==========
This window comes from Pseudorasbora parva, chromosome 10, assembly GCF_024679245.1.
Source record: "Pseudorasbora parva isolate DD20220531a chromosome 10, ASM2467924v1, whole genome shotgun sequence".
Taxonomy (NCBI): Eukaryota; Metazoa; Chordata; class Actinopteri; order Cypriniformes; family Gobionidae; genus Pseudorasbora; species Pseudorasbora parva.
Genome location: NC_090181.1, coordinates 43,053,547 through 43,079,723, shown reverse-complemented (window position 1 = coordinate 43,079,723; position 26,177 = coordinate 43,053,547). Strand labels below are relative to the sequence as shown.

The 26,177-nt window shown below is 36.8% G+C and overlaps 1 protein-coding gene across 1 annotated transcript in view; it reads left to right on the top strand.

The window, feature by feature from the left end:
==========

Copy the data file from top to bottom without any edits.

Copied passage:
This window comes from Pseudorasbora parva, chromosome 10, assembly GCF_024679245.1.
Source record: "Pseudorasbora parva isolate DD20220531a chromosome 10, ASM2467924v1, whole genome shotgun sequence".
Taxonomy (NCBI): Eukaryota; Metazoa; Chordata; class Actinopteri; order Cypriniformes; family Gobionidae; genus Pseudorasbora; species Pseudorasbora parva.
Genome location: NC_090181.1, coordinates 43,053,547 through 43,079,723, shown reverse-complemented (window position 1 = coordinate 43,079,723; position 26,177 = coordinate 43,053,547). Strand labels below are relative to the sequence as shown.

The 26,177-nt window shown below is 36.8% G+C and overlaps 1 protein-coding gene across 1 annotated transcript in view; it reads left to right on the top strand.

The window, feature by feature from the left end: